Will John Tory’s ‘prudent’ leadership be tough enough to tackle Toronto’s big issues if he’s re-elected?
‘Tough’ may not be Tory’s style – in fact, he’s quite gentle and soft-spoken, with the kind of persona that makes him seem a nice guy. But he’s a strong leader, an effective communicator and is definitely focused on making the city a better place – whether elected or not.
“The challenge is not whether John Tory has the skills but whether the voters in the riding trust that he has them and trust that they can trust him to do the things they would like him to do,” says Councillor Kristyn Wong-Tam, who has known Tory for over a decade.
“The strength and power of the leader is in his ability to focus the group around the agenda to make the city a better place for everyone. That is John Tory’s strength and he has got to carry it forward to win the vote and hold the seat.” (more…)
Voters were asked in three of five byelection scenarios if they would consider voting for either the NDP or the Liberals to fill the vacancy in the Ontario legislature.
When asked in the Liberal-NDP “Yes” column – which was the highest vote, and majority vote, scenario – 78% of NDP voters said they would consider casting a ballot for the Liberals. Those levels of support make former MPP Pam Wallin’s riding very much “a toss-up” in the scenario. And when voters are told a Conservative win could mean either a Liberal win or a NDP loss, the NDP would only win by a wide margin – 52% to 48% (more about that below).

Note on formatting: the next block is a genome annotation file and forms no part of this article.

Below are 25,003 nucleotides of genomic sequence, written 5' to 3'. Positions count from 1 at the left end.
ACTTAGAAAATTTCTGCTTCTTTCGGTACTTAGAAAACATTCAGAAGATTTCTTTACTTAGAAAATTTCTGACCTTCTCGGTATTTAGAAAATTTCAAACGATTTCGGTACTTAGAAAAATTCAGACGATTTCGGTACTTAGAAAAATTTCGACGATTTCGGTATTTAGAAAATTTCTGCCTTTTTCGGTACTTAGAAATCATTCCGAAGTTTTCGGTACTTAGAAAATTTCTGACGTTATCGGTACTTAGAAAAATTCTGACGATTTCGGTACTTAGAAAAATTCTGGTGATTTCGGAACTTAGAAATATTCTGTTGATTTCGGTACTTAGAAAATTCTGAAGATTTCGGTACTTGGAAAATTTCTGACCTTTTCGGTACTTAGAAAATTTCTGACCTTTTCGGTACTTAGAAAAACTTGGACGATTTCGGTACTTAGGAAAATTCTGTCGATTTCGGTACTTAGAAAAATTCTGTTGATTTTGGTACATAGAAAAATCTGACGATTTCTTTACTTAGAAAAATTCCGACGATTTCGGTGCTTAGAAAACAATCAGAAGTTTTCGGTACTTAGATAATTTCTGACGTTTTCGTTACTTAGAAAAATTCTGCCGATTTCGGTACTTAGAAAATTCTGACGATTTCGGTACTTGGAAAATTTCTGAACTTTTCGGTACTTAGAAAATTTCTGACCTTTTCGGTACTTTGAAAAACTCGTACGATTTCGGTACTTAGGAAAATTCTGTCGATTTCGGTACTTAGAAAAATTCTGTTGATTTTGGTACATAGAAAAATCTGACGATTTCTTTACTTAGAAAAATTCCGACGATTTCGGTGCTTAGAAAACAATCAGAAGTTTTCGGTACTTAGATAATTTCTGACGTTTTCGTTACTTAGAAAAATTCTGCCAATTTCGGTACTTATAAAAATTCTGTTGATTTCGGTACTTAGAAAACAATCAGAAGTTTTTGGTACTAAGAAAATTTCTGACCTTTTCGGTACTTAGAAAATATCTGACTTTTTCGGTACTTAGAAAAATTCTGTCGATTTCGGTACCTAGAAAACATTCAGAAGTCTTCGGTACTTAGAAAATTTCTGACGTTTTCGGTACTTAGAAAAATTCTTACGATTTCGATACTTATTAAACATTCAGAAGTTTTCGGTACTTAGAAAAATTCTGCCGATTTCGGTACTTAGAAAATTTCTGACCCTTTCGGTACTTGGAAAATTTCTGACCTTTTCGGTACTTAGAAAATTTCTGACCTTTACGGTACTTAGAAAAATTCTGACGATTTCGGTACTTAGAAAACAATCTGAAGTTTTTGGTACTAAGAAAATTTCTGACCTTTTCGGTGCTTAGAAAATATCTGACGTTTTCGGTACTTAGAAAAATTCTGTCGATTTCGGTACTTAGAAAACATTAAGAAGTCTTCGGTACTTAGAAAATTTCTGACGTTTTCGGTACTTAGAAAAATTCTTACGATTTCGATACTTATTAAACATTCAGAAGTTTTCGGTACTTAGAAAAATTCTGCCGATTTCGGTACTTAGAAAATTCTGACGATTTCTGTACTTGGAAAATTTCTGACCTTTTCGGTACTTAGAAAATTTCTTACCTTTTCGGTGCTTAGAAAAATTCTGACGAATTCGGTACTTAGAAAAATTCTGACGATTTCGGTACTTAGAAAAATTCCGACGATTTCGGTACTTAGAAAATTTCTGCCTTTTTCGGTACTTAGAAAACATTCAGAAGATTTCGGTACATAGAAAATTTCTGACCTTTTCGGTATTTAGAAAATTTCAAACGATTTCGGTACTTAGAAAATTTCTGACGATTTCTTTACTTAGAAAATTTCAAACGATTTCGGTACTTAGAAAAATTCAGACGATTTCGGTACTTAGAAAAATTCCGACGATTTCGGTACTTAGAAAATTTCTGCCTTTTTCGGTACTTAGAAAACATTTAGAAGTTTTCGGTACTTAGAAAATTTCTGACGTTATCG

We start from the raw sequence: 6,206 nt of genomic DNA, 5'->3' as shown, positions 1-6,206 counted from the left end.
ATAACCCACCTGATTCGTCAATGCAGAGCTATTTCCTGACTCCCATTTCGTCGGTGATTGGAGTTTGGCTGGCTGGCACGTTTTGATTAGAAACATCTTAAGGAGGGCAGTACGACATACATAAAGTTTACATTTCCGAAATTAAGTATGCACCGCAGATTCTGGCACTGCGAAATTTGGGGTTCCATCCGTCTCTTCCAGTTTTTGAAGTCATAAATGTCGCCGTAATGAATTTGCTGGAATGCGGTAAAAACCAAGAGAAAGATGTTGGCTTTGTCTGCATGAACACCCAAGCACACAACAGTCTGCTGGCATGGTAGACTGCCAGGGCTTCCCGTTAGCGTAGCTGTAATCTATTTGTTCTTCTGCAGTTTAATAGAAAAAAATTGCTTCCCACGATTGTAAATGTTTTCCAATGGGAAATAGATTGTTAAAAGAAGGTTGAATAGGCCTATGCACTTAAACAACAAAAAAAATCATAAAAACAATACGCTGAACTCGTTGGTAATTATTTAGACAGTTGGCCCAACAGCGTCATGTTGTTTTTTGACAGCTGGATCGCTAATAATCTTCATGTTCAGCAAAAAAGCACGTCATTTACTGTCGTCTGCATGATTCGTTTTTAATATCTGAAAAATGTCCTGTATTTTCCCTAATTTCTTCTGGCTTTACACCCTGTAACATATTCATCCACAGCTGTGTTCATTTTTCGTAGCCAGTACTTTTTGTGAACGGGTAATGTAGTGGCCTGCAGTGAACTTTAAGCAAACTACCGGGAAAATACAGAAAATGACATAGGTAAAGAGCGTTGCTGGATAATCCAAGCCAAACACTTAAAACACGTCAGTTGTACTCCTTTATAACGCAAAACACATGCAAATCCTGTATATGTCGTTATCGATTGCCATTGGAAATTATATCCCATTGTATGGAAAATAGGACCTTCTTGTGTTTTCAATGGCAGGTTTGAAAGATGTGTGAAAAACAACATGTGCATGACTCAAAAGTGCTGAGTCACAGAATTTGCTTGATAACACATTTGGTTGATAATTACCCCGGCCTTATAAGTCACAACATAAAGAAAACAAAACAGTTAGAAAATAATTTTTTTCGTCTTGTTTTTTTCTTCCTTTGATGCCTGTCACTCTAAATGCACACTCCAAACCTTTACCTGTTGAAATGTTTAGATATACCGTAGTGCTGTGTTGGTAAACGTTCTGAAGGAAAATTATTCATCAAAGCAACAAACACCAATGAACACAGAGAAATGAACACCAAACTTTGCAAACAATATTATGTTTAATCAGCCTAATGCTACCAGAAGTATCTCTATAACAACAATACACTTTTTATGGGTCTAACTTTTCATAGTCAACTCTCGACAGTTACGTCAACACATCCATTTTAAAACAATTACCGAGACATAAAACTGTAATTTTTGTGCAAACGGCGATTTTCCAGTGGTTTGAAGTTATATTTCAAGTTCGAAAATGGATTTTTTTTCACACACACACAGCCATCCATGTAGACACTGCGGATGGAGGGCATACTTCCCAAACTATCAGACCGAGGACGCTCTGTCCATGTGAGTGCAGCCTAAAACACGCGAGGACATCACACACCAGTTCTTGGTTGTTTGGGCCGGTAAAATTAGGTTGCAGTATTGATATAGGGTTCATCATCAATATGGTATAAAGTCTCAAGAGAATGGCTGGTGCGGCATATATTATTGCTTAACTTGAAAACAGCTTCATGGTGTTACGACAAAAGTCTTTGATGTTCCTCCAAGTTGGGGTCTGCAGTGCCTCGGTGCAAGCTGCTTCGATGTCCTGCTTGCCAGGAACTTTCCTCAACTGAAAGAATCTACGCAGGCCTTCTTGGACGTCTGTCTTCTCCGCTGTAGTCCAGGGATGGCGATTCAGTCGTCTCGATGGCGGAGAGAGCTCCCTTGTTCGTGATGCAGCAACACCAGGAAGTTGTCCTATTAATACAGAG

A “Yes” Liberal vote would represent a shift from the current 14.9% Liberal vote in the riding to a 22.5% Liberal vote, with a majority of voters still saying they would consider voting for the NDP instead as the most likely outcome.
When asked “No”, or “Don’t Know”, or were unable to say one way or the other (which is not quite the same thing as “No Vote” that has actually happened in the riding) the results fell more closely towards the �